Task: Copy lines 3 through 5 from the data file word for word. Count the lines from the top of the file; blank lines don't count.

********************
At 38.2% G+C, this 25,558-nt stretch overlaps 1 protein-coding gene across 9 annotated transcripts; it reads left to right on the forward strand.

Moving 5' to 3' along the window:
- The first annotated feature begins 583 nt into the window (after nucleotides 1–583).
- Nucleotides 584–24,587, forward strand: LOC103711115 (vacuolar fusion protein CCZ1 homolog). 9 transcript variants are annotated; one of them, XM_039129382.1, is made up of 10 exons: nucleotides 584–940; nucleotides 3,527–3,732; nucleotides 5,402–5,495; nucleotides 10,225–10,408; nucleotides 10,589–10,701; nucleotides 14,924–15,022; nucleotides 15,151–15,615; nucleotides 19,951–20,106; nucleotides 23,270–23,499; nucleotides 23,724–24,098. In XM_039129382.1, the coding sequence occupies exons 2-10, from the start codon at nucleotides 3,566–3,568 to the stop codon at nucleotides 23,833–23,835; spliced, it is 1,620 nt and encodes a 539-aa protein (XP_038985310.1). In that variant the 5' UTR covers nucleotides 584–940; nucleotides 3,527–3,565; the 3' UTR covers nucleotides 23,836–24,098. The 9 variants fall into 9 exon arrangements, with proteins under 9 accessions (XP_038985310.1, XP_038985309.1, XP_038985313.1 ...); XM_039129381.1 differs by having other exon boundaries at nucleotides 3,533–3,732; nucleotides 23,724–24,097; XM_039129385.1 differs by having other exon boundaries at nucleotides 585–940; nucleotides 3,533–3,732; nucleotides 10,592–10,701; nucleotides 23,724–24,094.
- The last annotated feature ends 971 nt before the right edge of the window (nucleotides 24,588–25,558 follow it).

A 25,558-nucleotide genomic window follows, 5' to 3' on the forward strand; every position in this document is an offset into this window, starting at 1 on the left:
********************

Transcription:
- The first annotated feature begins 583 nt into the window (after nucleotides 1–583).
- Nucleotides 584–24,587, forward strand: LOC103711115 (vacuolar fusion protein CCZ1 homolog). 9 transcript variants are annotated; one of them, XM_039129382.1, is made up of 10 exons: nucleotides 584–940; nucleotides 3,527–3,732; nucleotides 5,402–5,495; nucleotides 10,225–10,408; nucleotides 10,589–10,701; nucleotides 14,924–15,022; nucleotides 15,151–15,615; nucleotides 19,951–20,106; nucleotides 23,270–23,499; nucleotides 23,724–24,098. In XM_039129382.1, the coding sequence occupies exons 2-10, from the start codon at nucleotides 3,566–3,568 to the stop codon at nucleotides 23,833–23,835; spliced, it is 1,620 nt and encodes a 539-aa protein (XP_038985310.1). In that variant the 5' UTR covers nucleotides 584–940; nucleotides 3,527–3,565; the 3' UTR covers nucleotides 23,836–24,098. The 9 variants fall into 9 exon arrangements, with proteins under 9 accessions (XP_038985310.1, XP_038985309.1, XP_038985313.1 ...); XM_039129381.1 differs by having other exon boundaries at nucleotides 3,533–3,732; nucleotides 23,724–24,097; XM_039129385.1 differs by having other exon boundaries at nucleotides 585–940; nucleotides 3,533–3,732; nucleotides 10,592–10,701; nucleotides 23,724–24,094.
- The last annotated feature ends 971 nt before the right edge of the window (nucleotides 24,588–25,558 follow it).